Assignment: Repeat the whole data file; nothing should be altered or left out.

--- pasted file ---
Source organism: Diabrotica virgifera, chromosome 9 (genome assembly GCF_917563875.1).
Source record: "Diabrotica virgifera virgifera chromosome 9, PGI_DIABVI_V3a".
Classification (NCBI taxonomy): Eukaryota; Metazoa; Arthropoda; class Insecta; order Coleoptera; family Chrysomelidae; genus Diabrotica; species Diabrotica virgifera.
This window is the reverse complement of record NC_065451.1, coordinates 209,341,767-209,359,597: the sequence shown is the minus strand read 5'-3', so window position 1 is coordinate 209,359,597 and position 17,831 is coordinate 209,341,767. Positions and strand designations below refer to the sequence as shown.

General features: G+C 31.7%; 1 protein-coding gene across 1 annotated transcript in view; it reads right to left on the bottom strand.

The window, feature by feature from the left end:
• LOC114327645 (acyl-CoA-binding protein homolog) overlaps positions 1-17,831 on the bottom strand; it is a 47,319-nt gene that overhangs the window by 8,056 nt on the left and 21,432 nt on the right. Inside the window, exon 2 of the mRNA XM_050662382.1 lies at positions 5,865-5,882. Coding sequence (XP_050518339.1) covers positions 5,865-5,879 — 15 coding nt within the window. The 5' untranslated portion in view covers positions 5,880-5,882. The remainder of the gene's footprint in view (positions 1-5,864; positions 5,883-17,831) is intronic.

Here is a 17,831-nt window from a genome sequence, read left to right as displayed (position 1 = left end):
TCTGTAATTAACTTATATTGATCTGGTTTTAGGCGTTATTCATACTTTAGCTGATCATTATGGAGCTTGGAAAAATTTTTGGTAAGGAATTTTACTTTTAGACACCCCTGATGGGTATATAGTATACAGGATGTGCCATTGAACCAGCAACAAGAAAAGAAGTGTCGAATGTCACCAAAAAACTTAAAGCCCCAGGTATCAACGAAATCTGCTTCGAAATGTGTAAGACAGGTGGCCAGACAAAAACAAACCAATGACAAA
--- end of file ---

Source organism: Diabrotica virgifera, chromosome 9 (genome assembly GCF_917563875.1).
Source record: "Diabrotica virgifera virgifera chromosome 9, PGI_DIABVI_V3a".
Classification (NCBI taxonomy): Eukaryota; Metazoa; Arthropoda; class Insecta; order Coleoptera; family Chrysomelidae; genus Diabrotica; species Diabrotica virgifera.
This window is the reverse complement of record NC_065451.1, coordinates 209,341,767-209,359,597: the sequence shown is the minus strand read 5'-3', so window position 1 is coordinate 209,359,597 and position 17,831 is coordinate 209,341,767. Positions and strand designations below refer to the sequence as shown.

General features: G+C 31.7%; 1 protein-coding gene across 1 annotated transcript in view; it reads right to left on the bottom strand.

The window, feature by feature from the left end:
• LOC114327645 (acyl-CoA-binding protein homolog) overlaps positions 1-17,831 on the bottom strand; it is a 47,319-nt gene that overhangs the window by 8,056 nt on the left and 21,432 nt on the right. Inside the window, exon 2 of the mRNA XM_050662382.1 lies at positions 5,865-5,882. Coding sequence (XP_050518339.1) covers positions 5,865-5,879 — 15 coding nt within the window. The 5' untranslated portion in view covers positions 5,880-5,882. The remainder of the gene's footprint in view (positions 1-5,864; positions 5,883-17,831) is intronic.

Here is a 17,831-nt window from a genome sequence, read left to right as displayed (position 1 = left end):
TCTGTAATTAACTTATATTGATCTGGTTTTAGGCGTTATTCATACTTTAGCTGATCATTATGGAGCTTGGAAAAATTTTTGGTAAGGAATTTTACTTTTAGACACCCCTGATGGGTATATAGTATACAGGATGTGCCATTGAACCAGCAACAAGAAAAGAAGTGTCGAATGTCACCAAAAAACTTAAAGCCCCAGGTATCAACGAAATCTGCTTCGAAATGTGTAAGACAGGTGGCCAGACAAAAACAAACCAATGACAAA